Building a Raspberry Pi Kubernetes Cluster – Part 2 – Master Node

Building a Raspberry Pi Kubernetes Cluster - part 2 - master node title featured image

The Kubernetes Master node is one that runs what are known as the master processes: The kube-apiserver, kube-controller-manager and kube-scheduler.

In this post we’ll go through some common setup that all nodes (masters and workers) in your cluster should get, and then on top of that, the specific setup that will finally configure a single node in the cluster to be the master.

If you didn’t see the previous post(s) in this series, here are the link(s):

Building a Raspberry Pi Kubernetes Cluster – Part 1 – Routing

By now you should have some sort of stack or collection of Raspberry Pis going. As mentioned in the previous post, I used a Raspberry Pi 3 for my router/dhcp server for the Kubernetes Pi Cluster network, and Raspberry Pi 4’s with 4GB RAM each for the master and worker nodes. Here is how my stack looks now:

picture of raspberry pi devices in stack, forming the kubernetes cluster
The stack of Rasperry Pi’s in my cluster. Router Pi at the bottom, master and future worker nodes above. They’re sitting on top of the USB power hub and 8 port gigabit network switch

Common Setup

This setup will be used for both masters and workers in the cluster.

Start by writing the official Raspbian Buster Lite image to your microSD card. (I used the 26th September 2019 version), though as you’ll see next I also updated the Pi’s firmware and OS using the rpi-update command.

After attaching your Pi (master) to the network switch, it should pick up an IP address from the DHCP server you setup in part 1.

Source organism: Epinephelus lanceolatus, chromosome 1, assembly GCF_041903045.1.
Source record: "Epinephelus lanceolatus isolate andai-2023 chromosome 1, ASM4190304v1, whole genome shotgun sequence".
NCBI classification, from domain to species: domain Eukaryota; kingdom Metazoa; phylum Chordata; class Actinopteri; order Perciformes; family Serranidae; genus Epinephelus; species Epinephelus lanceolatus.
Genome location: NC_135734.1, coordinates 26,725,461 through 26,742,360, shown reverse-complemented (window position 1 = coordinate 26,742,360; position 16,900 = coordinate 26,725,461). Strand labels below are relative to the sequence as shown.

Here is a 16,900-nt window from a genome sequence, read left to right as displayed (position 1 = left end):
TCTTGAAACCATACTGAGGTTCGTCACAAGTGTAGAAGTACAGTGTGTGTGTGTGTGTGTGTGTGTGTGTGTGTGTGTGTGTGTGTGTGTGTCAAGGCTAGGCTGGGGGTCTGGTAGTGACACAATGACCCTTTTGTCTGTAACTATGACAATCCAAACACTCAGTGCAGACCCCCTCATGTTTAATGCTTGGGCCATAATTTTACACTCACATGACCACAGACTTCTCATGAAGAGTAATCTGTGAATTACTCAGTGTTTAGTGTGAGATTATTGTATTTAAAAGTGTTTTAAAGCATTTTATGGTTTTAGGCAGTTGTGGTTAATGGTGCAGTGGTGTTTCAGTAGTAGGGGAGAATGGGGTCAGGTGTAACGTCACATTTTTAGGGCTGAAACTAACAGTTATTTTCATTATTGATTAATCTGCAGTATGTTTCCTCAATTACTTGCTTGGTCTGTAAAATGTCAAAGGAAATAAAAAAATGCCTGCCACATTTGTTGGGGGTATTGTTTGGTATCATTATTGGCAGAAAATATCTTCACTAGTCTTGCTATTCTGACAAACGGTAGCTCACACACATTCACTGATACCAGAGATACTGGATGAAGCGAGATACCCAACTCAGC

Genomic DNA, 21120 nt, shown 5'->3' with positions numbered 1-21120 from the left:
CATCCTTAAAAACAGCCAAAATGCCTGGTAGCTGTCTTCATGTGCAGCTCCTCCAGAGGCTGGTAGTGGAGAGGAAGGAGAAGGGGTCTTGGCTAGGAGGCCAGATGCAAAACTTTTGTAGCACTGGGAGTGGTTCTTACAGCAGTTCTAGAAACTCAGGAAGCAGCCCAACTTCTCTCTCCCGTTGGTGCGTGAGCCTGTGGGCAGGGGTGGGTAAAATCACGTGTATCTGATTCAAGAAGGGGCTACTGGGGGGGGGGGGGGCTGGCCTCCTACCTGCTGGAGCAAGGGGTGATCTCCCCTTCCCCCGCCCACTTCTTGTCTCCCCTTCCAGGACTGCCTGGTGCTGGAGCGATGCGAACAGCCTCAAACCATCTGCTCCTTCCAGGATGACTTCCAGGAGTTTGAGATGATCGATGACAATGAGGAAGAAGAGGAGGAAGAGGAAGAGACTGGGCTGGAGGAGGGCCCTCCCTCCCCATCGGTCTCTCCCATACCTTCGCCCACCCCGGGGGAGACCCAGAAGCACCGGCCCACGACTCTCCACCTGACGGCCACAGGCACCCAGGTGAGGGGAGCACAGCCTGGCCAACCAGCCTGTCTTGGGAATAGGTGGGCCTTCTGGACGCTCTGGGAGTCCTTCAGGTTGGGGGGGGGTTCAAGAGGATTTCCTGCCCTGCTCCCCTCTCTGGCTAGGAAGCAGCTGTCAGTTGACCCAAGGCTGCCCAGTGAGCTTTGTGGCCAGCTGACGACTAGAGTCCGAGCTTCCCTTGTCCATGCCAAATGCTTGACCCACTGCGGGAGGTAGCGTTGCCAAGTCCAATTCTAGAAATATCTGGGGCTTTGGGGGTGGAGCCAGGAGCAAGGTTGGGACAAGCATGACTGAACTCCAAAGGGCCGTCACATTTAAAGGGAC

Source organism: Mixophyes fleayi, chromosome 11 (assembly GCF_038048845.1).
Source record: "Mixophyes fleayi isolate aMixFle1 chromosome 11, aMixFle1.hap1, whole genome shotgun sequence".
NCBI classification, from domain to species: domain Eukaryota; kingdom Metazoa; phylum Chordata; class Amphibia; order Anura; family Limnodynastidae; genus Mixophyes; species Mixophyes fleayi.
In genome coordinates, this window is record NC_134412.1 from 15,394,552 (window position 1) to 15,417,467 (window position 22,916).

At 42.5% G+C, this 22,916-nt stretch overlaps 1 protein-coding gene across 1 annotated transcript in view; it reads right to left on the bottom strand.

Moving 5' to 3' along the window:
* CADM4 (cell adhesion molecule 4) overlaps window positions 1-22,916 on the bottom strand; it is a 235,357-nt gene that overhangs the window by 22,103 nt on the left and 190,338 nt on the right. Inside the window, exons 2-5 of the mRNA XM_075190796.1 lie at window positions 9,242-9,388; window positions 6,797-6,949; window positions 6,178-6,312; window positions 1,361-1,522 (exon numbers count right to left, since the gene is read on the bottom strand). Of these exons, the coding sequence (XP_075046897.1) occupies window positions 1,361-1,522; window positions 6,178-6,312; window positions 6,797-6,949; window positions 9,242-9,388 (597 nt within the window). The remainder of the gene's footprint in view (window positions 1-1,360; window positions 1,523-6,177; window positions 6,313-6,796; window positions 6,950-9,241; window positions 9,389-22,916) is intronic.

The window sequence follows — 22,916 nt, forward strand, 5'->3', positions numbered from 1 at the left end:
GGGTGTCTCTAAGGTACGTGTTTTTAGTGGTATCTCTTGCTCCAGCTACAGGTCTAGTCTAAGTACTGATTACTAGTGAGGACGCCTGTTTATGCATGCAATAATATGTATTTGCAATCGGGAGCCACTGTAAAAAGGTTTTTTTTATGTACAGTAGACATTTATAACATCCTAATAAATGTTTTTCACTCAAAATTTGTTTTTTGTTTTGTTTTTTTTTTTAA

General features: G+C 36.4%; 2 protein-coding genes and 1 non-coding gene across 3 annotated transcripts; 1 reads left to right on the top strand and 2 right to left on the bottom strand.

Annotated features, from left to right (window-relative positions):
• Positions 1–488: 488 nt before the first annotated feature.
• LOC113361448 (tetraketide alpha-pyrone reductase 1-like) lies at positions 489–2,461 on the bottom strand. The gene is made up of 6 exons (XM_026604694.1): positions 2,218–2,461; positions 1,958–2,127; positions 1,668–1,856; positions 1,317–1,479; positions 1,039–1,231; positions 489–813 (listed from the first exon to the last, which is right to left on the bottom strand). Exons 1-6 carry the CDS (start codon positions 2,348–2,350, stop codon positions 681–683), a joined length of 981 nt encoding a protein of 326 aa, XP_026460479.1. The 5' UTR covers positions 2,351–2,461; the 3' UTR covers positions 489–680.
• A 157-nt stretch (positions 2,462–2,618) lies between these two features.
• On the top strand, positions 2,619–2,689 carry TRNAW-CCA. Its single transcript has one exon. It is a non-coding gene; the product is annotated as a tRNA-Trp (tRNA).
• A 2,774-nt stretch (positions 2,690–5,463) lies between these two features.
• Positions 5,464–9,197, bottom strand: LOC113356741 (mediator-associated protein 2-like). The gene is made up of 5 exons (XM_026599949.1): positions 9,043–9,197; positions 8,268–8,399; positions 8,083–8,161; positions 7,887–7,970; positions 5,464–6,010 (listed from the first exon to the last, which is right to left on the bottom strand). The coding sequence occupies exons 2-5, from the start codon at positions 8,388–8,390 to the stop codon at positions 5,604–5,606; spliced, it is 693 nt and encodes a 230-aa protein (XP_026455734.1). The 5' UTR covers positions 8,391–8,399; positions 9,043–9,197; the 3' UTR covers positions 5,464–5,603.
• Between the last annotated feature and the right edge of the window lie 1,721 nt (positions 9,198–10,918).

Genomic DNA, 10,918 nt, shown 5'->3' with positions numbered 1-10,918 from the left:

SSH into the Pi and complete the basic setup such as setting a hostname and ensuring it gets a static IP address lease from DHCP by editing your dnsmasq configuration (as per part 1).

Note: As the new Pi is running on a different network behind your Pi Router, you can either SSH into your Pi Router (like a bastion host or jump box) and then SSH into the new Master Pi node from there.

Now update it:

sudo rpi-update

After the update completes, reboot the Pi.

sudo reboot now

SSH back into the Pi, then download and install Docker. I used version 19.03 here, though at the moment it is not ‘officially’ supported.

export VERSION=19.03
curl -sSL get.docker.com | sh && sudo usermod pi -aG docker && newgrp docker

Kubernetes nodes should have swap disabled, so do that next. Additionally, you’ll enable control groups (cgroups) for resource isolation.

sudo dphys-swapfile swapoff
sudo dphys-swapfile uninstall
sudo update-rc.d dphys-swapfile remove
sudo systemctl disable dphys-swapfile.service

sudo sed -i -e 's/$/ cgroup_enable=cpuset cgroup_memory=1 cgroup_enable=memory/' /boot/cmdline.txt

Installing kubeadm and other Kubernetes components

Next you’ll install the kubeadm tool (helps us create our cluster quickly), as well as a bunch of other components required, such as the kubelet (the main node agent that registers nodes with the API server among other things), kubectl and the kubernetes cni (to provision container networking).

Next up, install the legacy iptables package and setup networking so that it traverses future iptables rules.

Note: when I built my cluster initially I discovered problems with iptables later on, where the kube-proxy and kubelet services had trouble populating all their required iptables rules using the pre-installed version of iptables. Switching to legacy iptables fixed this.

The error I ran into (hopefully those searching it will come across this post too) was:

proxier.go:1423] Failed to execute iptables-restore: exit status 2 (iptables-restore v1.6.0: Couldn't load target `KUBE-MARK-DROP':No such file or directory